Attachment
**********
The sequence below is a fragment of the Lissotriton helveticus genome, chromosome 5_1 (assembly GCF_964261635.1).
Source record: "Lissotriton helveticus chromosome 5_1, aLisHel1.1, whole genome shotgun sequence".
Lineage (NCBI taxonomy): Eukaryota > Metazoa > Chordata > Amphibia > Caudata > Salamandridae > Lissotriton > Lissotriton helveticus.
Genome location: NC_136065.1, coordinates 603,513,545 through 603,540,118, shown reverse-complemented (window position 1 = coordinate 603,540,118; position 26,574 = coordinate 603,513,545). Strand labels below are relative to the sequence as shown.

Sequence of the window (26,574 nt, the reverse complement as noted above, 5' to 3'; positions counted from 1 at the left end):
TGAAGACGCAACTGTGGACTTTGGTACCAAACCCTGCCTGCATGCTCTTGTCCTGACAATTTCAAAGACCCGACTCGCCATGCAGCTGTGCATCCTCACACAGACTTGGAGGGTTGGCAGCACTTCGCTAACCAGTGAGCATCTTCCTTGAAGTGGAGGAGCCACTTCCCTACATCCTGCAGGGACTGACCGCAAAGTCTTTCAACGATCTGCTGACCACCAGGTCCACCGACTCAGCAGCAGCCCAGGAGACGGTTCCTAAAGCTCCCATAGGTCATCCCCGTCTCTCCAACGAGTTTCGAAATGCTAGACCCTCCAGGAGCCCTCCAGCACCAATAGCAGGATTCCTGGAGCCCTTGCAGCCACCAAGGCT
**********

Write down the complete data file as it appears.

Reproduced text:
The sequence below is a fragment of the Lissotriton helveticus genome, chromosome 5_1 (assembly GCF_964261635.1).
Source record: "Lissotriton helveticus chromosome 5_1, aLisHel1.1, whole genome shotgun sequence".
Lineage (NCBI taxonomy): Eukaryota > Metazoa > Chordata > Amphibia > Caudata > Salamandridae > Lissotriton > Lissotriton helveticus.
Genome location: NC_136065.1, coordinates 603,513,545 through 603,540,118, shown reverse-complemented (window position 1 = coordinate 603,540,118; position 26,574 = coordinate 603,513,545). Strand labels below are relative to the sequence as shown.

Sequence of the window (26,574 nt, the reverse complement as noted above, 5' to 3'; positions counted from 1 at the left end):
TGAAGACGCAACTGTGGACTTTGGTACCAAACCCTGCCTGCATGCTCTTGTCCTGACAATTTCAAAGACCCGACTCGCCATGCAGCTGTGCATCCTCACACAGACTTGGAGGGTTGGCAGCACTTCGCTAACCAGTGAGCATCTTCCTTGAAGTGGAGGAGCCACTTCCCTACATCCTGCAGGGACTGACCGCAAAGTCTTTCAACGATCTGCTGACCACCAGGTCCACCGACTCAGCAGCAGCCCAGGAGACGGTTCCTAAAGCTCCCATAGGTCATCCCCGTCTCTCCAACGAGTTTCGAAATGCTAGACCCTCCAGGAGCCCTCCAGCACCAATAGCAGGATTCCTGGAGCCCTTGCAGCCACCAAGGCT